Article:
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A New Zealander Abroad.

Miss Kate Marsden, who is just about starting on a leper crusade in Russia, was for some time superintendent of the Wellington Hospital. Interviewed by a " Pall Mall Gazette " tnan the other day Miss Marsden explained—" That whilst at Wellington some friends interested her in the ease of the miners of the South Island, many of whom live several days* journey away from any place where they can get medical assistance in cases of accident. You can imagine what a man's sufferings muEit be if he breaks or injures a limb, and has to remain unattended to for days and days till a doctor is brought to him, or till he is taken a long journey to where the nearest medical man lives. In order to enable them to help themselves and each other ■ till medical. assistance can be obtained, I went among the miners all over the island and gave ambulance lectures. It was a strange experience. Sometimes I had to travel four or five days to get to them ; then* 1 gave my lecture, sat with them by their camp fire, slept in a tent which they had specially put up for me, and rode off again next day to another place. On similar tours I saw a great deal of leprosy among the Maoris,: and a few months,' ago I came home fcoysogland, thinking to go to Mblottai and tliere make further studies of the disease. I should tell you that my final object has always been, and still is, to study leprosy and its various treatments as thoroughly: as possible, and then to go to India' to organise the care of lepers, who, in many cases are terribly neglected. Soon after reaching London I went to the Hawaiian Consul, Bond street, to see what assisttfocs

he could give me, but he informed me at once that only Roman Catholics could be received at Molokai. That of course put an end to it, as I belong to the Church of England, and once more my hopes seemed to be baffled. I was presented to the Queen, and three days after the Princess of Wales, whom some of my friends had told of my intentions, telegraphed asking me to come and see her at Marlborough House. I cannot tell you how kind the Princess was ; her sympathy and her great interest in the question gave me new courage, and she promised towriteatoncetoher sister, the Empress of Russia, from whom I was anxious to obtain the Red Cross Order, which had, nominally, been awarded to me after the Russo-Turkish war, but which I had not received. A few days later I was on my way to Russia, obtained the Order without trouble, and was specially invited to erne and see the Empress at Gatschino. And there again I was received with such simple kindness and sympathy that I could hardly believe I was really in the presence of the highest lady in the land. The Empress would not let me stand for a moment in her presence. So I sat down even while the Empress remained standing, and she listened to all I had to say, and when I expressed the wish to study the leper question in Russia she promised her help and the Emperor's. The rest is soon told. In this folio, continued Miss Marsden, opening out one after the other the large white sheets stamped with mighty official seals, and signed by some of the most important and powerful men in Russia, " I have papers entitling me to go into all the hospitals, all the prisons, and to all places where I think I can find anything connected with the study of leprosy all over Russia, Siberia, the Caucasus, and Asiatic Russia, and to see everything, get all in formation I can, and take what notes and photographs I like about leprosy. Every official is bound to give me all possible assistance, and, as in some parts of Russia leprosy is very prevalent indeed, I am convinced that I could obtain information of priceless val'ie. It almost makes one's head reel to think of what the judicious use of the pen and of the photographic camera in Russian hospitals, Siberian prisons, and Caucasian fortresses might do for Russia, for the leper, and, indirectly, for 'all the people born beneath the throne' of the great Empire of the north. 'But the Empress has done more than that. I don't speak Russian, and that would have been an obstacle. Therefore Dr Duncan, the chief medical officer at St Petersburg, is to accompany me on the whole tour, the Russian Government paying all his expenses. At Riga, Dr Duncan is to meet me ; then we go on to Moscow and Central Russia, to~ Siberia, and finally acrossthe Caucasus to Tifiis, Baku, whence, after crossing the Caspian, wetake thetrain to Samarkand, and enter Transcaspia, Central Asia. What I shall find remains to be seen, but it is beyond all doubt that the terrible disease is prevalent in all parts of the Empire, and to an extent which has never yet been officially ascertained. Can you wonder that with the opportunities given me by the Russian Government I am intensely anxious to "And have you no fear of infection, Miss Marsden '?"—" Oh yes, I have. I am well aware of the risk I run, but is it not worth running the risk 1 And, remember, I am a trained nurse with many years' experience, and shall not neglect to take whatever precautions are possible."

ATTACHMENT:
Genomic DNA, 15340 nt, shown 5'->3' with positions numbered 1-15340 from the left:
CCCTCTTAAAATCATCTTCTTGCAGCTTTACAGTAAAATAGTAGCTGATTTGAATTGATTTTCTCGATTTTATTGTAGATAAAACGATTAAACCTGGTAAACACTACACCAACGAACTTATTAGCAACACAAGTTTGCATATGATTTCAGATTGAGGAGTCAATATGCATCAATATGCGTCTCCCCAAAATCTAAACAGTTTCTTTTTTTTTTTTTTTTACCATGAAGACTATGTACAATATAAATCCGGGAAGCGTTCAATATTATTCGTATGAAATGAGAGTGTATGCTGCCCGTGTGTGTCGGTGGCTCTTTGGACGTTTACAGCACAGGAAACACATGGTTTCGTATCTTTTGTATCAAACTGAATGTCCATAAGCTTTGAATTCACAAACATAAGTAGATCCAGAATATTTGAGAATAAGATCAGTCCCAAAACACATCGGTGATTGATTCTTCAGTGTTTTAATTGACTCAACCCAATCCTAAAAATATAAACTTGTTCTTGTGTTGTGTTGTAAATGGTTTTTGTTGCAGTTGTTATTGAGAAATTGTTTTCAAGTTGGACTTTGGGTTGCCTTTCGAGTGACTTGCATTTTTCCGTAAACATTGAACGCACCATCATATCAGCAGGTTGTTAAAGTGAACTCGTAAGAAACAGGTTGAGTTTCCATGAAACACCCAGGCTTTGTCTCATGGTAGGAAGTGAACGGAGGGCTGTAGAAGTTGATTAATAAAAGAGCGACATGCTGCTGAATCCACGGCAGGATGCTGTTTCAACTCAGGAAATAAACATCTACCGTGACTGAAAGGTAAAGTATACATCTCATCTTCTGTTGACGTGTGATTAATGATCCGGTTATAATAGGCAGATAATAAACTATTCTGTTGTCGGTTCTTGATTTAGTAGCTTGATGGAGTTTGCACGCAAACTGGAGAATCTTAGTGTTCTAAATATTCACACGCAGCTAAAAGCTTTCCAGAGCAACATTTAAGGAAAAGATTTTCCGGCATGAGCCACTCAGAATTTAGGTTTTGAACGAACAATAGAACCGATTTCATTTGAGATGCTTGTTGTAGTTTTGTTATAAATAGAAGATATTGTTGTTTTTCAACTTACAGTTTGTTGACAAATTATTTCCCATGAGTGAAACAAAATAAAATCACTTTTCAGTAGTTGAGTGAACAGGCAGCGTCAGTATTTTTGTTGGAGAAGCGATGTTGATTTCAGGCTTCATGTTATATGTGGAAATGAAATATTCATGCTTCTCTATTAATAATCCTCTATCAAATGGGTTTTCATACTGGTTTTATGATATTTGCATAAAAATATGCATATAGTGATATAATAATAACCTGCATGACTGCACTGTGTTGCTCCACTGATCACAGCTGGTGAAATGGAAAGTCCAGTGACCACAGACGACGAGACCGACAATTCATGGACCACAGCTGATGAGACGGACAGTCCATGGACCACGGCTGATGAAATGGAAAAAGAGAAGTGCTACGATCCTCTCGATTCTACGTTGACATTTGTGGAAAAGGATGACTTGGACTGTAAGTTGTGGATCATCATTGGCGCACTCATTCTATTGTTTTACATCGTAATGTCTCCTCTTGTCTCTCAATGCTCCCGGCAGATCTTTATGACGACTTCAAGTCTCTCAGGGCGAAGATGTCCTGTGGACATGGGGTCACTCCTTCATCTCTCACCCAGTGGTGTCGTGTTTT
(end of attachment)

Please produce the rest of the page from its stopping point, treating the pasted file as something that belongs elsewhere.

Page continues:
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Permanent link to this item

https://paperspast.natlib.govt.nz/newspapers/AG18900722.2.14

Bibliographic details

A New Zealander Abroad., Ashburton Guardian, Volume VII, Issue 2471, 22 July 1890

Word Count
927

A New Zealander Abroad. Ashburton Guardian, Volume VII, Issue 2471, 22 July 1890

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